Judging the quality of your decisions can be one of the most challenging aspects of investing. The process can seem simple on the surface because every
The correct decisions in investing sometimes don’t generate the best results. The reason is that investing is not just a game of skill, especially over shorter-term time horizons. Luck also plays a significant role in determining investing outcomes. And in games where luck is a significant factor, it is essential to not judge the quality of your decisions solely by the outcome they generate.
Let me give you an example. Lets’ say that I think the market is about to collapse and I put a significant portion of my assets into a double inverse S&P 500 fund to try to capitalize when it does. Now let’s say that I am right and we get a 20% correction right away. My decision would have made me lots of money, so the result of it would be nothing but positive. But despite that, it was actually a horrible decision. I bet on a fund that is exceptionally risky and I made a low probability bet on top of that. The fact that I had a positive outcome does nothing to change the fact that I made a bad decision. This is obviously an extreme example, but investors do this all the time. We tend to judge the quality of our decisions by their short-term outcomes rather than focusing on the quality of the decision process that was behind them. That may work for a few decisions, but eventually, that type of process is bound to blow up.
I was listening to a great podcast with Peter Attia and Annie Duke recently and it really drove this point home. They discussed a four-quadrant matrix that can be very useful in judging decisions. We obviously all want to be on the top left of this matrix, but there are lessons that can be learned from all four quadrants.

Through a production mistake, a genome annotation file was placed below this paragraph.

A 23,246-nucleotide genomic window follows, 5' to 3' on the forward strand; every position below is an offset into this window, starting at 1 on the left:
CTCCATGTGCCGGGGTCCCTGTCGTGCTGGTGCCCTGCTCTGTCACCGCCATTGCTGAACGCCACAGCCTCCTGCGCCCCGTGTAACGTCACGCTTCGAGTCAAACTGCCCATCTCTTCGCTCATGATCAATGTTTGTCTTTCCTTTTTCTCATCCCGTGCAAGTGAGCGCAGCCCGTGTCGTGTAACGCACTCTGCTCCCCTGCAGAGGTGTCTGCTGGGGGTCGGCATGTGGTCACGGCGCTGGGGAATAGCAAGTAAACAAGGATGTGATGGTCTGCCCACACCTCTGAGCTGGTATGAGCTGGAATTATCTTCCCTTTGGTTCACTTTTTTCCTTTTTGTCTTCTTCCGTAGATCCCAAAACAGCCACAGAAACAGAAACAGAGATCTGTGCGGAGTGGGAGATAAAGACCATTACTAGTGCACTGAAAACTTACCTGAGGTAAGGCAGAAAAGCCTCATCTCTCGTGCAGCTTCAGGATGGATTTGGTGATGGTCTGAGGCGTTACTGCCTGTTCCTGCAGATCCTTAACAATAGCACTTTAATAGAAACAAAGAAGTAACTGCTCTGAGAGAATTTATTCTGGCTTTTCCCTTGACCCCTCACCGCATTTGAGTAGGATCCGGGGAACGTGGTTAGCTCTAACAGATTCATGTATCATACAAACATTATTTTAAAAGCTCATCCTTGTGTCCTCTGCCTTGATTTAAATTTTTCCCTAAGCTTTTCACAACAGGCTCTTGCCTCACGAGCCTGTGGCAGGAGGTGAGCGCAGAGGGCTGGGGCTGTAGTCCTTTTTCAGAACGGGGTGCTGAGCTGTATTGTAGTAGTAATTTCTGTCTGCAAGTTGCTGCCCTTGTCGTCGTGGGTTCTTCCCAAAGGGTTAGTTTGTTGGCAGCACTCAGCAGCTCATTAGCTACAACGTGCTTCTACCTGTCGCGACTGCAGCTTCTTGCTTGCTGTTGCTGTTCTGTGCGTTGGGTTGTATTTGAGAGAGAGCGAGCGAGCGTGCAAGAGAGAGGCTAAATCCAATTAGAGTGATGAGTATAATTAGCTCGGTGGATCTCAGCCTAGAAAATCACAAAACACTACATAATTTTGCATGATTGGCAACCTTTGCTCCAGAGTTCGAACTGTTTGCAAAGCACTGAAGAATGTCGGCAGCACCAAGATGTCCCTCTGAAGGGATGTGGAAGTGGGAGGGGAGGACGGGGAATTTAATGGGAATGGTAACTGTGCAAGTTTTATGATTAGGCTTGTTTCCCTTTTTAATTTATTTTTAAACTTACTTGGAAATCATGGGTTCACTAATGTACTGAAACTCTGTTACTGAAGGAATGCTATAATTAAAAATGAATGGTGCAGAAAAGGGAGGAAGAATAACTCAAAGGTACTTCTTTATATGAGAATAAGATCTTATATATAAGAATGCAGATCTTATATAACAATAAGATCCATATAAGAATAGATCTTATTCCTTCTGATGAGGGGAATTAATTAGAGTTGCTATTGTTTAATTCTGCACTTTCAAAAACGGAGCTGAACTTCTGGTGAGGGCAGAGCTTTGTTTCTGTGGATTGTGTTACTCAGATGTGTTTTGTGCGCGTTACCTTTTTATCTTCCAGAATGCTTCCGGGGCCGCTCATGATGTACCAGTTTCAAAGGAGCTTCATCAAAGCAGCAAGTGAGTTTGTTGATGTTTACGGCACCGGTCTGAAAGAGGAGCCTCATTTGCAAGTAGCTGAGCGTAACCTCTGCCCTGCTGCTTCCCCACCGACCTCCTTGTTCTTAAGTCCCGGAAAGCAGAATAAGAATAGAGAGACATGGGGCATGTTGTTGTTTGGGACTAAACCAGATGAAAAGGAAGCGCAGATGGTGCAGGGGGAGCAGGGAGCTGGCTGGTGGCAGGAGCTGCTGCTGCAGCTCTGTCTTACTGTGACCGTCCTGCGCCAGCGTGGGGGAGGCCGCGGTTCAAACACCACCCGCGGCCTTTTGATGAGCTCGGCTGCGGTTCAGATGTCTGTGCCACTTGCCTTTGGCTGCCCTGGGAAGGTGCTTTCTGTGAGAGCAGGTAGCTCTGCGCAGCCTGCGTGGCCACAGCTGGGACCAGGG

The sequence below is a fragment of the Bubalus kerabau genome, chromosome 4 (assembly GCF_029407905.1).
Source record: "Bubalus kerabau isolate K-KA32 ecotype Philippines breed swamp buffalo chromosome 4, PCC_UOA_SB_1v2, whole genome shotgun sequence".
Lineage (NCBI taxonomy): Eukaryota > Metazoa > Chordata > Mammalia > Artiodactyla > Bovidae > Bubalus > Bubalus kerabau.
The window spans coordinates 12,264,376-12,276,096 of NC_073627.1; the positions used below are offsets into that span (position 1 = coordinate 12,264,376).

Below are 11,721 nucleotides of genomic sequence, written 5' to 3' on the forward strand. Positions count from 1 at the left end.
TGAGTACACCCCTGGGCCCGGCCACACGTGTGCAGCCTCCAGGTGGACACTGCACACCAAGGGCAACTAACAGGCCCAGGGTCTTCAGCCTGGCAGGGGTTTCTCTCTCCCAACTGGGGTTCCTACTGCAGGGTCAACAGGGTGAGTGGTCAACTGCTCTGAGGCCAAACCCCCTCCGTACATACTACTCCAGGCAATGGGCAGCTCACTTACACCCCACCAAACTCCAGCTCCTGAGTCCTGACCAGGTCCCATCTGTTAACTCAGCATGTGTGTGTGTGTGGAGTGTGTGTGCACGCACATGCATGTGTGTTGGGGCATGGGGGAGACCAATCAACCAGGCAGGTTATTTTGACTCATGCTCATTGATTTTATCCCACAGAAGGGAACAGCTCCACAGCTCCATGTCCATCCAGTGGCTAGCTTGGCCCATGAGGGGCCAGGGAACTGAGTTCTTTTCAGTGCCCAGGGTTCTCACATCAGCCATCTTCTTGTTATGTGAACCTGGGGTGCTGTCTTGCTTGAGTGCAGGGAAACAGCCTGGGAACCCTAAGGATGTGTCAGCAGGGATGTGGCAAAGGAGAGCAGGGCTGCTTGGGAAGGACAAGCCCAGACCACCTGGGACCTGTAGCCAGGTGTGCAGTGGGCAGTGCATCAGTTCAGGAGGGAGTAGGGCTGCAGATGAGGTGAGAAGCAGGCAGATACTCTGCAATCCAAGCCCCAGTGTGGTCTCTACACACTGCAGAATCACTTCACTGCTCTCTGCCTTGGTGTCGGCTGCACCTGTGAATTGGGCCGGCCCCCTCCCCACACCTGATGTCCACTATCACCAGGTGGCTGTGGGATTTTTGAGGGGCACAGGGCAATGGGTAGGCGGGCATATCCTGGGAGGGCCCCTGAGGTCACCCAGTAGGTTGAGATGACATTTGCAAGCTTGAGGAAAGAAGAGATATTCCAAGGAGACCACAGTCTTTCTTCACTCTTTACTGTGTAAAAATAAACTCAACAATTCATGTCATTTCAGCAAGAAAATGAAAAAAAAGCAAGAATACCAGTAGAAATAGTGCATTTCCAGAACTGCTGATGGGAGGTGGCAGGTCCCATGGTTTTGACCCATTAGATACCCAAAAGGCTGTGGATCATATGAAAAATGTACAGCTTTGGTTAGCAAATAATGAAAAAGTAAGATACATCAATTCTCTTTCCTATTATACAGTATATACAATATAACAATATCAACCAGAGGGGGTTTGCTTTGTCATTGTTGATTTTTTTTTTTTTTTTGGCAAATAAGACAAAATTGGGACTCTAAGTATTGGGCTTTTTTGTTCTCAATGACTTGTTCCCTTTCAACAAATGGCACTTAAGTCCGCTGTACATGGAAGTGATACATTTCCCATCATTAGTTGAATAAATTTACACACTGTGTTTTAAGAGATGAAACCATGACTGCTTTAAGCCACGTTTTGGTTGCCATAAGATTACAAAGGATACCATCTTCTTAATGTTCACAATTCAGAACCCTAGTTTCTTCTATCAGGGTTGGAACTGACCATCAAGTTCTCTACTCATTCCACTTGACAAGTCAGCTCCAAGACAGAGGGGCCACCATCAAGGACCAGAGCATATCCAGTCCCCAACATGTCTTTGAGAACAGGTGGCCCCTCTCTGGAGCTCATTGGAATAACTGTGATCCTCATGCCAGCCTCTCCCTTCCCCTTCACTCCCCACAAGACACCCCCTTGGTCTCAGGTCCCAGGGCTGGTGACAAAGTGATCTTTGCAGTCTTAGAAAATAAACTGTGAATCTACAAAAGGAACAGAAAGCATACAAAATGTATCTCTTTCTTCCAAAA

Good Decision – Good Outcome
|Bad Decision – Good Outcome
Good Decision – Bad Outcome
|Bad Decision – Bad Outcome
As human beings, we tend to want to believe
Let’s look at some investing decisions that have and have not worked over the past decade and try to analyze them using this matrix.
Decision: Investing the US equity portion of your portfolio in a low-cost S&P 500 index fund
Was the Outcome Good? Yes
Was the Decision Good? Yes
Clearly, a decision to invest in the S&P 500 over the past decade worked out very well. Almost anything you did to diversify any from it didn’t work. The vast majority of investing factors underperformed the index. Weighting your portfolio by almost anything other than market cap also didn’t work. So the results here were good.
But was the decision good when you take the outcome out of the equation? I would argue that it was. My factor investing friends would rightfully say the over the long-term buying the largest stocks and increasing their portfolio weights over time as they go up more isn’t a winning strategy. And that isn’t wrong. Research has shown that almost any weighting system beats market cap weighting in the long run. It has also shown that factors like value, quality and momentum can produce excess returns.